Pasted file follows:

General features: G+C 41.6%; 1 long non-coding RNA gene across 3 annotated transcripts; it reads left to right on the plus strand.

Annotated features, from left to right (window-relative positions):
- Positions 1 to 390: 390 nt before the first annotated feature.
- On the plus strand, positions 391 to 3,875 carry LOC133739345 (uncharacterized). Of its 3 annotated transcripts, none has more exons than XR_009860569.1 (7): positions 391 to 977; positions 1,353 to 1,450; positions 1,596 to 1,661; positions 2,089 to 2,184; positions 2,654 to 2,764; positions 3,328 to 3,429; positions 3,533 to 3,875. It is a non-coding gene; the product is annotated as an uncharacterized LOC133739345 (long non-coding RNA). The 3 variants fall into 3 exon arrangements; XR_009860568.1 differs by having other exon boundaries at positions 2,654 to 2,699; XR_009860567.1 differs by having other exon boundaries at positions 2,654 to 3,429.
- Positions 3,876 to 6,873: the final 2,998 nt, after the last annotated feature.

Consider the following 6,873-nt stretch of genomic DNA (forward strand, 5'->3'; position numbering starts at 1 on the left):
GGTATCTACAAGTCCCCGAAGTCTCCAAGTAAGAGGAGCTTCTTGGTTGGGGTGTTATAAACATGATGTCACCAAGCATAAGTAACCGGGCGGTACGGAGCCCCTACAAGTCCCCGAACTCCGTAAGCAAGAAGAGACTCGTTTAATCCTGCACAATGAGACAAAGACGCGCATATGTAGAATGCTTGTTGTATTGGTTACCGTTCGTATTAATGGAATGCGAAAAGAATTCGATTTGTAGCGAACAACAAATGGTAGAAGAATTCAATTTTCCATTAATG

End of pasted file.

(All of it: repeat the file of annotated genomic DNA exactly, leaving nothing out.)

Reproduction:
General features: G+C 41.6%; 1 long non-coding RNA gene across 3 annotated transcripts; it reads left to right on the plus strand.

Annotated features, from left to right (window-relative positions):
- Positions 1 to 390: 390 nt before the first annotated feature.
- On the plus strand, positions 391 to 3,875 carry LOC133739345 (uncharacterized). Of its 3 annotated transcripts, none has more exons than XR_009860569.1 (7): positions 391 to 977; positions 1,353 to 1,450; positions 1,596 to 1,661; positions 2,089 to 2,184; positions 2,654 to 2,764; positions 3,328 to 3,429; positions 3,533 to 3,875. It is a non-coding gene; the product is annotated as an uncharacterized LOC133739345 (long non-coding RNA). The 3 variants fall into 3 exon arrangements; XR_009860568.1 differs by having other exon boundaries at positions 2,654 to 2,699; XR_009860567.1 differs by having other exon boundaries at positions 2,654 to 3,429.
- Positions 3,876 to 6,873: the final 2,998 nt, after the last annotated feature.

Consider the following 6,873-nt stretch of genomic DNA (forward strand, 5'->3'; position numbering starts at 1 on the left):
GGTATCTACAAGTCCCCGAAGTCTCCAAGTAAGAGGAGCTTCTTGGTTGGGGTGTTATAAACATGATGTCACCAAGCATAAGTAACCGGGCGGTACGGAGCCCCTACAAGTCCCCGAACTCCGTAAGCAAGAAGAGACTCGTTTAATCCTGCACAATGAGACAAAGACGCGCATATGTAGAATGCTTGTTGTATTGGTTACCGTTCGTATTAATGGAATGCGAAAAGAATTCGATTTGTAGCGAACAACAAATGGTAGAAGAATTCAATTTTCCATTAATG